FDA mandates new labeling for all opioid medications

Opioid medications will now be required to have updated warning labels and safety information, according to a new mandate from the FDA.

The requirements also extend to medication guides to provide further information on the dangers of opioid pain medications for patients and caregivers. The efforts are part of the agency's ongoing work to combat the opioid crisis nationwide and further educate the public on preventing addiction and death. The updates are also aimed at providers to guide them in appropriate opioid pain medication prescribing practices.

"These changes to the prescribing information are designed to inform about appropriate prescribing of opioid pain medicines while also recognizing that they remain an important treatment option in appropriate situations and that undertreatment of pain  … carries its own risks, including other morbidities and even the risk of illicit substance use for self-treatment," the agency states in an updated FAQ on the new requirements.

The FDA also published examples of the label changes, which will now include:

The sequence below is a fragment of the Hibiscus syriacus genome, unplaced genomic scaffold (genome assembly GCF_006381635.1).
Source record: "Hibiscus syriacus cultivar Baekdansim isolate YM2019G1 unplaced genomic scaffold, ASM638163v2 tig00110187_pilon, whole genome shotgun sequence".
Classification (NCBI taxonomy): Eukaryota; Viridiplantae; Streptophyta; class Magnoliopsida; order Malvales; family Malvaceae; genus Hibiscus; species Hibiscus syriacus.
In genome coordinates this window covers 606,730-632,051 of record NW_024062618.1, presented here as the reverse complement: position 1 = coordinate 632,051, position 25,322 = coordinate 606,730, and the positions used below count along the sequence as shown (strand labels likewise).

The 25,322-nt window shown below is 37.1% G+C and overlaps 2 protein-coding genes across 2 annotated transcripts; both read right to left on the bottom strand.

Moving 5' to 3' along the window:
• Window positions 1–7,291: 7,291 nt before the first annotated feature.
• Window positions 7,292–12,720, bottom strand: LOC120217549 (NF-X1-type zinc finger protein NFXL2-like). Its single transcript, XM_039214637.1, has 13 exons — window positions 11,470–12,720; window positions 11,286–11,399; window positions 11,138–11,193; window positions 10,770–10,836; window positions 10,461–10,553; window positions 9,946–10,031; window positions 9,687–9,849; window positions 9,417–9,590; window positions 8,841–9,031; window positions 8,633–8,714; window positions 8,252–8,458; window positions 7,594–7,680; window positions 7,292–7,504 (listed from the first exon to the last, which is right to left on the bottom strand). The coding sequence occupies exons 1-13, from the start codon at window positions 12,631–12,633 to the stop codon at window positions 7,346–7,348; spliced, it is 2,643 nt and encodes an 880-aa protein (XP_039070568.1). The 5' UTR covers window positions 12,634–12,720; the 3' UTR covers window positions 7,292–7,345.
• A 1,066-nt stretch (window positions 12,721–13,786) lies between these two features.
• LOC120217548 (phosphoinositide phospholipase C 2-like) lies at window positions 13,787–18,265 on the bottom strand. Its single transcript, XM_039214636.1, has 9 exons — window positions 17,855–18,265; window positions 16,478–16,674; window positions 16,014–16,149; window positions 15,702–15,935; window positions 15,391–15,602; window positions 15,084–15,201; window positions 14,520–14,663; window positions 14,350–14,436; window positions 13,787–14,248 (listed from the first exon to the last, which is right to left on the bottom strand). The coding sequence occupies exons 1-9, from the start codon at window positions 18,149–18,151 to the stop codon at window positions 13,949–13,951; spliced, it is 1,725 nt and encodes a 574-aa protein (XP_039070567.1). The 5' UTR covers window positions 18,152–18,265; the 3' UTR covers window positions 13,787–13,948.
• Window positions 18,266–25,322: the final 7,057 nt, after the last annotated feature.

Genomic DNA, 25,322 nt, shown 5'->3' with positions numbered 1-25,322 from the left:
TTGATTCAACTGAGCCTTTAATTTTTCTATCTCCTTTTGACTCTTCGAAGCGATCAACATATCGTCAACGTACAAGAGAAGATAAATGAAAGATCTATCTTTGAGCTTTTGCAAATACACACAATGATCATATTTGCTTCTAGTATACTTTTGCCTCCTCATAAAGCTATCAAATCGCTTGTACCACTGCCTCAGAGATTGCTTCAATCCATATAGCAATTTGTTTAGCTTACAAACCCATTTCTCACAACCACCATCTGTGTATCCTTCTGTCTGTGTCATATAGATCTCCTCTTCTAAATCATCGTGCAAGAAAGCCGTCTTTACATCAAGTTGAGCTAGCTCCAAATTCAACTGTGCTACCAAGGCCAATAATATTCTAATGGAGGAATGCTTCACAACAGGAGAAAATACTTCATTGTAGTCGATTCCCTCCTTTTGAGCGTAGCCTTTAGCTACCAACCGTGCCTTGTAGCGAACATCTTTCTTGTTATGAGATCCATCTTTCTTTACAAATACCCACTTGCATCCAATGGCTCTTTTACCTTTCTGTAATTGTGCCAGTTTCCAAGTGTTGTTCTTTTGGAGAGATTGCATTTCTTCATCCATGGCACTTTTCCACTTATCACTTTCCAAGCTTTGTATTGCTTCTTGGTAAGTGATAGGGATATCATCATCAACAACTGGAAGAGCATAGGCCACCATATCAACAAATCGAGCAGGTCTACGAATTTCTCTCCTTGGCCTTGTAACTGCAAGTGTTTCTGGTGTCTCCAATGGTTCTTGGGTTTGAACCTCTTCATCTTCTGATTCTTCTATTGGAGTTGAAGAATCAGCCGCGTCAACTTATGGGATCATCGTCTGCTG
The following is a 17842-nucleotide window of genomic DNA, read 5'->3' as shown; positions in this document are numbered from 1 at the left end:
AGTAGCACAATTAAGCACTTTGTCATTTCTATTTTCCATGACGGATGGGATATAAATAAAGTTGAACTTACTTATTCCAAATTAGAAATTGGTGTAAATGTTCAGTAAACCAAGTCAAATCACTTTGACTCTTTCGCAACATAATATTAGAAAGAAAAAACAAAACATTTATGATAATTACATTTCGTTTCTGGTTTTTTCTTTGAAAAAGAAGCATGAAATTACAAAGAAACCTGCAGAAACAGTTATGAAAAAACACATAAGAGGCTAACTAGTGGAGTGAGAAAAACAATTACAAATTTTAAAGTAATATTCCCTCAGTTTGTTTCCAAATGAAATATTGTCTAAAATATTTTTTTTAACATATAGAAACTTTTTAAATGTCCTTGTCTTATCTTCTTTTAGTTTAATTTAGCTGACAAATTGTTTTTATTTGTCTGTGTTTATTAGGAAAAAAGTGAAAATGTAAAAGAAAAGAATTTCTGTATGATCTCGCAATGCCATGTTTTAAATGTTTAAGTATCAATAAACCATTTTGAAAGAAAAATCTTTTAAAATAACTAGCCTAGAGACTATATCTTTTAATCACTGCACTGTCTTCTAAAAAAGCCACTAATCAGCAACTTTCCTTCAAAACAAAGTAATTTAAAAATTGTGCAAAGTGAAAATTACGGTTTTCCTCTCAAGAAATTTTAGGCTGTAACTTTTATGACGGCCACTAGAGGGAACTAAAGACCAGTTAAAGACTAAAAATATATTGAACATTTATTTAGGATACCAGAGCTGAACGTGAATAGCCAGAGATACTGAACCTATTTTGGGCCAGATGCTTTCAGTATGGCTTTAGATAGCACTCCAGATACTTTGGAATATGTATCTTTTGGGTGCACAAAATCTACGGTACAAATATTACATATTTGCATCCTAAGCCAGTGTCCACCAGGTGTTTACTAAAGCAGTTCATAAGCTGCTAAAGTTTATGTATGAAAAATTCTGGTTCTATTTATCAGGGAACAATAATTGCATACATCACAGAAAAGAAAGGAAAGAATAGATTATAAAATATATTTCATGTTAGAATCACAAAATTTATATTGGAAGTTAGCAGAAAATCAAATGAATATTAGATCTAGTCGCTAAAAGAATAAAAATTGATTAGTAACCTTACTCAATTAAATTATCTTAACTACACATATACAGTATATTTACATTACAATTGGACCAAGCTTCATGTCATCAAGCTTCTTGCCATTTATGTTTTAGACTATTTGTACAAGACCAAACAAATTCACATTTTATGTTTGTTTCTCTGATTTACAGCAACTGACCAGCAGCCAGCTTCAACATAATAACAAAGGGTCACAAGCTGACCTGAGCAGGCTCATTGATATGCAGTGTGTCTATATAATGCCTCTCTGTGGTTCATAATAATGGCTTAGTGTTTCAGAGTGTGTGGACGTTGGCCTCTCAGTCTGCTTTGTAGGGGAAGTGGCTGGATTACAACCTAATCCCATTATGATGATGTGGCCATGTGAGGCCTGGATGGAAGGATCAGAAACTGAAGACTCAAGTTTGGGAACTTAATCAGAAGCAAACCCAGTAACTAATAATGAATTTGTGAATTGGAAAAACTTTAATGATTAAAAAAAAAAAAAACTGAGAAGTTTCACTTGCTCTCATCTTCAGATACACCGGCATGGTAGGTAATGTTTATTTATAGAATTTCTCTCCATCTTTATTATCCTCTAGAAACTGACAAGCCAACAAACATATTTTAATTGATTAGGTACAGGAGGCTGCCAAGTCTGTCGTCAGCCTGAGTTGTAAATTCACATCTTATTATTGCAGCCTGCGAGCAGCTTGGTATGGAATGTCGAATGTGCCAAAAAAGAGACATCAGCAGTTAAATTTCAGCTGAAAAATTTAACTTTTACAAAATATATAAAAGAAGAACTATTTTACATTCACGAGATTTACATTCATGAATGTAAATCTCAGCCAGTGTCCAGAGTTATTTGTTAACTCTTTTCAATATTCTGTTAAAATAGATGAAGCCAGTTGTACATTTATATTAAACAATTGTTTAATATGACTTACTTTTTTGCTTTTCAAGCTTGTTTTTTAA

• Stating that the risk of opioid overdose increases as dosage increases.
  • Stating use for extended periods of time should be avoided as much as possible.
  • Noting that extended release/long acting opioids be reserved and only prescribed when alternative options are not adequate to treat pain.
  • Adding a warning to both immediate and extended release medications about opioid-induced hyperalgesia, a condition that increases sensitivity to pain making it more severe. 
  • Adding a warning about the risk for life-threatening respiratory depression.
  • Adding a warning about the dangers of using the medication in conjunction with benzodiazepines and other medications that may depress the nervous system. 

The updated requirements apply to both immediate and extended-release opioid medications. The FDA recommends healthcare providers continue to educate patients about the risks, encourage them to read all medication guides and labels thoroughly and continuously reassess the need for opioid prescription and use to reduce risks for addiction.

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